Monday, 31 October 2011

The folklore of black dogs in Yorkshire

The problem with Hallowe’en is the Americanisation of an ancient festival.

What we fear nowadays has more to do with Hollywood. Forget the Vampires, the werewolves, Frankenstien’s monster, and the return of the mummy.

The forgotten history of the West Riding holds much more frightening things:

Behold the BLACK DOG – a creature to strike fear into the hearts of anyone – well may be not this one. But for many centuries a large Black Dog with glowing eyes could paralyse anyone with terror.

It can also manifest as a demonic Sheep or an enormous black donkey. The black dogs appears at night seeing it would herald the untimely death of someone nearby.

Throughout European mythology, dogs have been associated with death and guardians of the underworld. This association seems to be due to the scavenging habits of dogs.

Just hearing the Berghest is enough to herald the death of a close relative. Try to stop it, and you will only hasten your own demise rather. The name derived from the same term for other bedtime monsters like bogie men and boggerts, the term Berghest comes from burh-Town and ghest–ghost.

But it seems to have Germanic origins - linked to Odin, the leader of the Wild Hunt a lone hunter tracking down a lady of the forest accompanied only by his two dogs.

In Leeds one term for them is Gabble Retchets, or gabriel’s hounds, from the Old English word “ræcc”, meaning a dog that hunts by scent. Appropriated by the church Gabriel is an angel linked to death who serves as a messenger.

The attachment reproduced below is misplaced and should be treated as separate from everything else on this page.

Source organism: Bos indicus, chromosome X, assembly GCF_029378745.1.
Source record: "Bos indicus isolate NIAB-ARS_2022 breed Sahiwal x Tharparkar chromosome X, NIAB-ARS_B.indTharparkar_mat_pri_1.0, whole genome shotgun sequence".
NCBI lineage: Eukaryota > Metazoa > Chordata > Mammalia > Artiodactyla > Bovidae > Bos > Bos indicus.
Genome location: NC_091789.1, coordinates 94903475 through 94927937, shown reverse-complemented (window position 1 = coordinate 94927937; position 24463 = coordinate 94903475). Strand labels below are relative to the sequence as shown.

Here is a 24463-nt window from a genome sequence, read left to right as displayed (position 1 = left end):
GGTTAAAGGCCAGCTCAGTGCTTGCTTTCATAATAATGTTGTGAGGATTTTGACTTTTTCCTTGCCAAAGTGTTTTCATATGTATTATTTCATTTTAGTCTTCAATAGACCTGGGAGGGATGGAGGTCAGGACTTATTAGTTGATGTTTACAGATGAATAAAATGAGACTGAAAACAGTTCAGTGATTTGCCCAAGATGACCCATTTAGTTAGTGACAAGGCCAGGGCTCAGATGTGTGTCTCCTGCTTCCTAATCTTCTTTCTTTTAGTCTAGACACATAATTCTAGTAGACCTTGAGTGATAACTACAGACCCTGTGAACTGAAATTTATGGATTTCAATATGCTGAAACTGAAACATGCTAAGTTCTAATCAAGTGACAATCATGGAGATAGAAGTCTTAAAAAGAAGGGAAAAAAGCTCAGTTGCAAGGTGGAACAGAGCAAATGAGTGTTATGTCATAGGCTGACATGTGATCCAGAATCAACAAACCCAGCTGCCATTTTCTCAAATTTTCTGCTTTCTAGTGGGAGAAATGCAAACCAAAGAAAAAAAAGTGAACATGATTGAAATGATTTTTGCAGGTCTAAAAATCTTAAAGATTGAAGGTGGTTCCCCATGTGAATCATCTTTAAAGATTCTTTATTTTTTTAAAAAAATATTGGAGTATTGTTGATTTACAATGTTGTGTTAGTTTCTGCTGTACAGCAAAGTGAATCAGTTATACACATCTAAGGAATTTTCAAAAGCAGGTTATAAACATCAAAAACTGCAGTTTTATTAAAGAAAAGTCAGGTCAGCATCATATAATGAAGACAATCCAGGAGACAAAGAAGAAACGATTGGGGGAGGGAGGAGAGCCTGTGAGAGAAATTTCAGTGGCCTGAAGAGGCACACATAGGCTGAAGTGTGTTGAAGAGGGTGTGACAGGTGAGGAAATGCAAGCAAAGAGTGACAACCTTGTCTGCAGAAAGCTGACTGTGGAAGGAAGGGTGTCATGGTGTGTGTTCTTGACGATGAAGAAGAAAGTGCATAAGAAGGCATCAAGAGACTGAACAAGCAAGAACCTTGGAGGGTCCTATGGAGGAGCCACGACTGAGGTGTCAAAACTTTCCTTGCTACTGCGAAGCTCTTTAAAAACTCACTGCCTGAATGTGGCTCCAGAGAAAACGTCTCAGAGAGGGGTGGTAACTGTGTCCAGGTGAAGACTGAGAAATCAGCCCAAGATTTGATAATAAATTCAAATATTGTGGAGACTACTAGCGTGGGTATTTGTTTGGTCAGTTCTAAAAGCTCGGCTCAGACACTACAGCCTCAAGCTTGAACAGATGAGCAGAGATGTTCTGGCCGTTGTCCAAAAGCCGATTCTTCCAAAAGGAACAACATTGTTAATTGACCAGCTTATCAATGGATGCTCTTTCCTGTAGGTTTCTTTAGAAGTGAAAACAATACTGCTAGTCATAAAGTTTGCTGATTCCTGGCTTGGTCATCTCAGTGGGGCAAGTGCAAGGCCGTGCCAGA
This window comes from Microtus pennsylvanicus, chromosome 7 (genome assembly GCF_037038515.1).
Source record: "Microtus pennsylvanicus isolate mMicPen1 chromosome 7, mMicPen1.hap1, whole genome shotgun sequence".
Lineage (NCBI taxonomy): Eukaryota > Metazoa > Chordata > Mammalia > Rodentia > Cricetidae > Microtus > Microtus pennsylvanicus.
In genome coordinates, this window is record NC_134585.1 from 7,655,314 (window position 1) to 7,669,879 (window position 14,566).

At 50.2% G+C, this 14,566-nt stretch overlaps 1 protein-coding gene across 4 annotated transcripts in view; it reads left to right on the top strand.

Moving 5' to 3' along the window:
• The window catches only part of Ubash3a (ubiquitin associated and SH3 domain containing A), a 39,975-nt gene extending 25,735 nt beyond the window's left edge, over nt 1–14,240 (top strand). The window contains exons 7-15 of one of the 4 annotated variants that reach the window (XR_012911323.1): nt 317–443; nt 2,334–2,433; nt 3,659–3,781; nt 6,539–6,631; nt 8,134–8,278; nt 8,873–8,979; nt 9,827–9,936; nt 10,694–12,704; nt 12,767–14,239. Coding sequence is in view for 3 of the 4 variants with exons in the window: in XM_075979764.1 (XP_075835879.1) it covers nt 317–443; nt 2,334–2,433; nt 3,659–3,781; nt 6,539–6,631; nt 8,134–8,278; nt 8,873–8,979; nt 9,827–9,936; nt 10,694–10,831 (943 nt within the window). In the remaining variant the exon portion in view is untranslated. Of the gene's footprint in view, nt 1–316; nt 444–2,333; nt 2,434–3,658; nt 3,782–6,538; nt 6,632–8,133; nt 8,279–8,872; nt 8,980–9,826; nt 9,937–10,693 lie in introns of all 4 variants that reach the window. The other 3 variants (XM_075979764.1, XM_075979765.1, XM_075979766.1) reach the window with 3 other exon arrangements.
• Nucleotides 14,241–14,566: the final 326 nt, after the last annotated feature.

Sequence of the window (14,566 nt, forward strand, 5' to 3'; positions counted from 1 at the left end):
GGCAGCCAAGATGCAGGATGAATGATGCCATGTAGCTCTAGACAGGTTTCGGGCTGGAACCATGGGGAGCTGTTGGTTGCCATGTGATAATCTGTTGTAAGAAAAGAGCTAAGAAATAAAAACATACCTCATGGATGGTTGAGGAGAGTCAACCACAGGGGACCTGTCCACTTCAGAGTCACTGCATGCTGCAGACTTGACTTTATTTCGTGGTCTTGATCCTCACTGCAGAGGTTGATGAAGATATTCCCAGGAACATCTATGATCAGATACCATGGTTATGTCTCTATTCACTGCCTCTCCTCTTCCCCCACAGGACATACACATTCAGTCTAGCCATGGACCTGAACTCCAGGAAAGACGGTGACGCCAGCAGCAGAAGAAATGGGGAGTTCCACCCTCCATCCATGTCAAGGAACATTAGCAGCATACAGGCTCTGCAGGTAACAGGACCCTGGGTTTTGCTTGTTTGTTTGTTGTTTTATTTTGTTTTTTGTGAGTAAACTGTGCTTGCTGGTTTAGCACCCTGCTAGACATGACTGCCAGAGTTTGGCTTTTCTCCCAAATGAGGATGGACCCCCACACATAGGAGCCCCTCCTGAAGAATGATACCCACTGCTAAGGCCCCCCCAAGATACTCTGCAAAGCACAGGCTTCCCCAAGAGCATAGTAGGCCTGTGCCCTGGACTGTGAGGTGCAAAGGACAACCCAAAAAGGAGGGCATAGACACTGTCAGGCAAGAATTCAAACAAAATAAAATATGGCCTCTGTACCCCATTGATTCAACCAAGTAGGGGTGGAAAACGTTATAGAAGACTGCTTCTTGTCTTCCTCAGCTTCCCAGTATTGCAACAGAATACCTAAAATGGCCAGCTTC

As Mother Shipton's Prophecies "For storms will rage and oceans roar, when Gabriel stands on sea and shore, and as he blows his wondrous horn, old worlds die and new be born.”

In 1879, folklorist William Henderson described them as “monstrous human-headed dogs, who traverse the air, and are often heard although seldom seen.” In the neighbourhood of Leeds the phenomenon is held to be the souls of un-baptised children doomed to flit restlessly around their parents’ home.

A man called Nichols, writing in 1828, sai :-'Leeds has it's distinct Padfoots, distinguishable one from another, for almost every street'.

Padfoot, another name for the black dog, come from Wakefield, Leeds, Pudsey, and Bradford The soft padding of feet is first heard before the clanking of chains. It pads softly behind you and if you look back you’d see a shadowy, half-real creature in the hedgerow. Enough to frighten some to death in an instant.

Although dismissed by some as bean geese, In 1664, Reverend Oliver Heywood wrote: “There is also a strange noise in the air heard of many in these parts this winter, called Gabriel-Ratches), the noise is as if a great number of whelps were barking and howling, and ‘tis observed that if any see them that person dies shortly after.”

Whilst One source from Sheffield informed Henderson that “the sound was exactly like the questing of a dozen beagles and highly suggestive of ideas of the supernatural”.

Story is told of a man, whose way being obstructed by the Padfoot, kicked the thing, and was forthwith dragged along through hedge and ditch to his home, and left under his own window.

A man in Horbury saw a white dog in the hedge. He struck at it, and the stick passed through it. He was so "flayed" that he ran home trembling, went to bed, fell ill and died

But is this just a tale from the past? In 1993, a driver saw a large shaggy beast roaming between Horsforth and Rodley, that left him in dread fear for days.

In 2001 in Leeming bar: A large blackdog with no face and floppy ears ran in front of a car with two women in it. The hound pass through the bonnet untouched. A man that the women spoke to once they reached their destination later killed himself.

In 2009, a large black beast was been spotted on the tracks near Burley Park station by railway workers. In 2011 in Carlton, organisers of a rave heard unearthly growls and snarls that appeared to follow them wherever they went but they couldn’t find the source of the noises.

Take care and don’t have nightmares.

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